A week ago we welcomed our fourth child in to the world, it’s hard to imagine that when I started this blog it was initially only about my family with two children but now year after year we welcome new additions, this however, will be the last!
So we welcome baby Jasper; a very healthy 6lb13 boy, born boy planned c section at 38weeks.
If you’re any thing like me then you will enjoy a good birth story (I think it’s a female thing!) after suffering with gestational diabetes that was insulin controlled protocol at my local maternity unit is that a baby should be delivered before 39weeks, as I have had two previous sections this was booked in for the 2nd March when Jasper would be 38+3. Even though people would argue this is a “term” baby, there is actual research now that calls them “early term” babies. After all babies generally naturally come on their own when they are ready and not rudely stolen from the womb!
Because of this new procedure, I was to be admitted to hospital 48hours prior to having the c section so that I could receive a full course of steroids, this was to make sure that Jasper’s lungs were mature enough for breathing on his own and also because he is a section baby they have a rough time clearing the mucus from their lungs, so we needed them to be as strong as possible.
If you’ve ever had to have steroid injections you will know how painful they are – I’ve always thought my pain threshold was good but, no. They really do hurt, a lot! And your leg is completely dead for a while after. It’s all for a good cause of course so, I grinned and bared it. Over the next 48hours I experienced some horrible side effects to the injections because of my diabetes, the steroids send your sugars sky high after about 6-8 hours. The tell tale sign that I get is a headache, an intense pain in my temples and I could feed it creeping on. Sure enough at 8 hours post injection my sugars had shot up to 12, 10 is the cut off point. As it was I was already checking my sugar levels every 2 hours all through the day and night but now it had to be hourly. I was to wait another hour and retest. Thankfully after an hour it had dropped to 9.9 right on the cusp of needing insulin on a sliding scale to control everything. This happened a few times over the 24 Hours so once they were over with, I could breathe a huge sigh of relief.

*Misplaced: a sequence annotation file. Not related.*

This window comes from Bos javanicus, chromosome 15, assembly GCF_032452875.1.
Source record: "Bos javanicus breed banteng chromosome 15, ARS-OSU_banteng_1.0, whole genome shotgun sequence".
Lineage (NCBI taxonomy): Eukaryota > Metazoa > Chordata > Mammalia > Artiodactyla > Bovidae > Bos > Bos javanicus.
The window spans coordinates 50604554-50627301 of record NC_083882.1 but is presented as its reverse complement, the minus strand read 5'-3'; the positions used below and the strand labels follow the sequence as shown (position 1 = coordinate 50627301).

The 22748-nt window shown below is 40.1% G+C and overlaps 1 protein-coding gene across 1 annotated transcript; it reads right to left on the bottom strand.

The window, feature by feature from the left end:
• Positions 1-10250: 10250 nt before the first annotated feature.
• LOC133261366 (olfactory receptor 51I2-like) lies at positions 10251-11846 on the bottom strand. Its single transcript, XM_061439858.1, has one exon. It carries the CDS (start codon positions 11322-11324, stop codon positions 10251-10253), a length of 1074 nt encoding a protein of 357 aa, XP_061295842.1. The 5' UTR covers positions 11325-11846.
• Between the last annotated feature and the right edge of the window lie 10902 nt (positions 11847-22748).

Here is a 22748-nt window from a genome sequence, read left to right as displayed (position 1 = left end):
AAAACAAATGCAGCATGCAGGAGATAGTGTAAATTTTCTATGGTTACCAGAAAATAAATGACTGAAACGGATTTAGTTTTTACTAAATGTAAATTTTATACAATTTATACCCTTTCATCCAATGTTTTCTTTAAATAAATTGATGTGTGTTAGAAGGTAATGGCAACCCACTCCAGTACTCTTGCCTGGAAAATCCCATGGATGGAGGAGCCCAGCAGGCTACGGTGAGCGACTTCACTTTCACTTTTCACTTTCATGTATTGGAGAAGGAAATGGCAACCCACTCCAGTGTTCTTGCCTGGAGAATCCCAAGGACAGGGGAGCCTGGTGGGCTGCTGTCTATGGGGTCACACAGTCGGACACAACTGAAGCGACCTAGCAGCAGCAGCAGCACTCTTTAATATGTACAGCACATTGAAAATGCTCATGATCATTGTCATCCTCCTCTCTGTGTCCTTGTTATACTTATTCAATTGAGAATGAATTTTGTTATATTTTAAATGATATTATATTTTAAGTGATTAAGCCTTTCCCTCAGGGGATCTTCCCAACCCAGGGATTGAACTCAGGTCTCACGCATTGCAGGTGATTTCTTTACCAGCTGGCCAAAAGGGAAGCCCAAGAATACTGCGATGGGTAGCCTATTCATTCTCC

Friday rolls around and I am ready to have this baby! I’ve been hooked up to monitors, baby is happy it was time to get him out. The nerves Start to kick in when you’re sitting on the operating table waiting for your spinal block. The injection itself, for me, has never been pleasant. And this time was no exception.
The needle they insert into your back they can never seem to get right and I end up with electric shocks down one or both legs, this time it was my left leg and it was so painful! She then had to slowly reposition the needle and as a result she numbed my whole body extremely high up, this was fine though!
After a lot of tugging and pulling me about baby Jasper entered the world, the recovery and Soaking up this new baby bubble could begin. But it didn’t!
That night; after I had finally got up for my first shower, I started to have chest pains. If we rewind back to when I had Ralph the previous year, 3 days after having him I was back in hospital with bi lateral clots on my lungs. It’s pretty scary stuff. Two weeks prior to having jasper I saw my haematologist who told me if I were to suffer a third pulmonary embolism (I’ve already had two episodes since 2012) it would be fatal. At 26 I was not expecting to hear that. She made it very clear on the dose of blood thinners I had been taking throughout pregnancy should be quadrupled until after I see her again in may.
Back to that night … there I was chest pains and panic with my newborn, I told my midwife Danielle (who by the way was out of this world amazing!) and she set to work straight away in bleeping doctors. She kept me so calm and then she hooked me up to the ECG monitor to check my heart rate. We were laughing at the time because I was SO sweaty (post baby hormones and water leaving your body – not fun!) the stickers wouldn’t stick, and in the end I was just laying there with no top, no bra my massive iodine stained baby pooch on show and about 5 doctors standing round me. Needless to say, when you have children your dignity leaves you at the door!
I was then wheeled down to X-ray for an urgent X-ray of my chest. I couldn’t walk, it felt like my insides where trying to escape through my vagina and someone had cruelly stabbed my stomach, which they effectively had done!
The porter wasn’t kind to me, she wheeled me formula 1 style over the bumps and lumps of the corridors. By this point I was exhausted, so sore and so fed up. It was easily about midnight.
I was continually monitored and poked all night long. I had a little cry and phoned Steven, I was so so fed up. Jasper was also monitored constantly due to my diabetes so he was pricked to test his sugars and was on NAS observations to check for withdrawal from my medication. He seemed fine at first but then he started withdrawing, and it wasn’t good.